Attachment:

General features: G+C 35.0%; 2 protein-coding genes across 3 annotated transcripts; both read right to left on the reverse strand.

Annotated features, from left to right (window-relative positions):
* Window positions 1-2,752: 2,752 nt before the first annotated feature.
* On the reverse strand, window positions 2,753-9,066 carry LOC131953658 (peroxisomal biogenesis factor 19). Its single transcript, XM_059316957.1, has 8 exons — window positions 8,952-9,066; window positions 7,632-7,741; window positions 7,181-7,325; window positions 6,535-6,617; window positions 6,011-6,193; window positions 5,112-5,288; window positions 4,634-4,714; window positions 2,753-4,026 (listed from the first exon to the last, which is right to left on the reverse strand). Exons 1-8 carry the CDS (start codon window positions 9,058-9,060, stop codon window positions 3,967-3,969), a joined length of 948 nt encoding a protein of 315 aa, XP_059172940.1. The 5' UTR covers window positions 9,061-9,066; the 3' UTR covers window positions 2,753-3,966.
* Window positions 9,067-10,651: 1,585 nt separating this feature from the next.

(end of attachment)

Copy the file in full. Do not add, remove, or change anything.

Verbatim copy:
General features: G+C 35.0%; 2 protein-coding genes across 3 annotated transcripts; both read right to left on the reverse strand.

Annotated features, from left to right (window-relative positions):
* Window positions 1-2,752: 2,752 nt before the first annotated feature.
* On the reverse strand, window positions 2,753-9,066 carry LOC131953658 (peroxisomal biogenesis factor 19). Its single transcript, XM_059316957.1, has 8 exons — window positions 8,952-9,066; window positions 7,632-7,741; window positions 7,181-7,325; window positions 6,535-6,617; window positions 6,011-6,193; window positions 5,112-5,288; window positions 4,634-4,714; window positions 2,753-4,026 (listed from the first exon to the last, which is right to left on the reverse strand). Exons 1-8 carry the CDS (start codon window positions 9,058-9,060, stop codon window positions 3,967-3,969), a joined length of 948 nt encoding a protein of 315 aa, XP_059172940.1. The 5' UTR covers window positions 9,061-9,066; the 3' UTR covers window positions 2,753-3,966.
* Window positions 9,067-10,651: 1,585 nt separating this feature from the next.